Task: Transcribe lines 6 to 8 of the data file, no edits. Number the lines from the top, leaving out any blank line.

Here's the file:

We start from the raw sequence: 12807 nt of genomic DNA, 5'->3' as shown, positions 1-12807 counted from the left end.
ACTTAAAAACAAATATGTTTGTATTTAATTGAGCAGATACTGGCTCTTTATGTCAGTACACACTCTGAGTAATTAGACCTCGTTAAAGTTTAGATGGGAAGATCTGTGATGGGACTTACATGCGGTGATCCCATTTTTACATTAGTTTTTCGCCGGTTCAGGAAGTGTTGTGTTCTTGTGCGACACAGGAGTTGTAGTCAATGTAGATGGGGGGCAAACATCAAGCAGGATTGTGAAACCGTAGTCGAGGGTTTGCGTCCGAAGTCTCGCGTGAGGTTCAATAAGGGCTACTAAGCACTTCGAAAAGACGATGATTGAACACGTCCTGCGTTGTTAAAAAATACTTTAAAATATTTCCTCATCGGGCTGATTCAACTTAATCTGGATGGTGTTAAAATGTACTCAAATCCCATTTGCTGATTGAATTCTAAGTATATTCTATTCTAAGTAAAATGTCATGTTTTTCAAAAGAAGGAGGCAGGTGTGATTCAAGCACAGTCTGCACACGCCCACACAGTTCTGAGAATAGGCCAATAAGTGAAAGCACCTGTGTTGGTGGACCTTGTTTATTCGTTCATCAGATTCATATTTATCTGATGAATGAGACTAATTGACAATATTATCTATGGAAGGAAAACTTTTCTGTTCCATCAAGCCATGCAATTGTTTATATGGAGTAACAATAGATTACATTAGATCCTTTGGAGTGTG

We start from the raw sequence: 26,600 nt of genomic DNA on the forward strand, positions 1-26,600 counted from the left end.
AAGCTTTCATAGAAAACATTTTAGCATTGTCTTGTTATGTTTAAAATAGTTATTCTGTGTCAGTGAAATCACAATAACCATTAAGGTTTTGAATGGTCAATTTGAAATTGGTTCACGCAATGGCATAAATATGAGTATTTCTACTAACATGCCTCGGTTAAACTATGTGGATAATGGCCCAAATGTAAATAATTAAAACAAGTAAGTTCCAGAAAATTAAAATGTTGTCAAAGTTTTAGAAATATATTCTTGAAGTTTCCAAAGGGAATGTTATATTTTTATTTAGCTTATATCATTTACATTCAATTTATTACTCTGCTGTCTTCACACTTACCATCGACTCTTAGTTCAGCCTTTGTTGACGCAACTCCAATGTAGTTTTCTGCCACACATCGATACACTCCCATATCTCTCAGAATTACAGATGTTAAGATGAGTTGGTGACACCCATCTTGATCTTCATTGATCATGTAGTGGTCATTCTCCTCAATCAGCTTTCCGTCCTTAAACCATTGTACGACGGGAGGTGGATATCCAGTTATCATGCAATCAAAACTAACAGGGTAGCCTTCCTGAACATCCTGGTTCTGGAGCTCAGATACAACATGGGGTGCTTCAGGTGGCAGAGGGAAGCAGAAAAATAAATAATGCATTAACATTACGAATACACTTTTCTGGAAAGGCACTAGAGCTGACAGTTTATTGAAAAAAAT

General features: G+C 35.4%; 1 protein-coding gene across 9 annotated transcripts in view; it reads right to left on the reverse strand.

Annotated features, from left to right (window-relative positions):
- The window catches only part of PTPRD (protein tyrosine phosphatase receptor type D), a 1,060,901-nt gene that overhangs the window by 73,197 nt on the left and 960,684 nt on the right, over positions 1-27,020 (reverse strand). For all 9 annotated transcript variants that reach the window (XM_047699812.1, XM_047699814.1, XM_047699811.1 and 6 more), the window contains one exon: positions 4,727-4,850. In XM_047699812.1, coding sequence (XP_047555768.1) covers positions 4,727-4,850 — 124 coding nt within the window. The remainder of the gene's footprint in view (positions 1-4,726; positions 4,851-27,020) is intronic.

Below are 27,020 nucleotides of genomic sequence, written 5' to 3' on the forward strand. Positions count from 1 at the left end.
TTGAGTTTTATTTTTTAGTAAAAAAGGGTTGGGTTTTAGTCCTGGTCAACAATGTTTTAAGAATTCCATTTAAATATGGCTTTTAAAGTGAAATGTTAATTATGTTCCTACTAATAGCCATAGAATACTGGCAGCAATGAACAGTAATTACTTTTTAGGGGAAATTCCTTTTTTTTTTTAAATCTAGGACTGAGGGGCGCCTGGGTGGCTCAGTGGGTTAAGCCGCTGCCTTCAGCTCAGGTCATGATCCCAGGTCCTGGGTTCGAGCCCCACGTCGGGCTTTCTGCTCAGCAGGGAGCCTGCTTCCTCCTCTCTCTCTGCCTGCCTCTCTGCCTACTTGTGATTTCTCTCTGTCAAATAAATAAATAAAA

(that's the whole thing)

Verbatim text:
Annotated features, from left to right (window-relative positions):
- The window catches only part of PTPRD (protein tyrosine phosphatase receptor type D), a 1,060,901-nt gene that overhangs the window by 73,197 nt on the left and 960,684 nt on the right, over positions 1-27,020 (reverse strand). For all 9 annotated transcript variants that reach the window (XM_047699812.1, XM_047699814.1, XM_047699811.1 and 6 more), the window contains one exon: positions 4,727-4,850. In XM_047699812.1, coding sequence (XP_047555768.1) covers positions 4,727-4,850 — 124 coding nt within the window. The remainder of the gene's footprint in view (positions 1-4,726; positions 4,851-27,020) is intronic.

Below are 27,020 nucleotides of genomic sequence, written 5' to 3' on the forward strand. Positions count from 1 at the left end.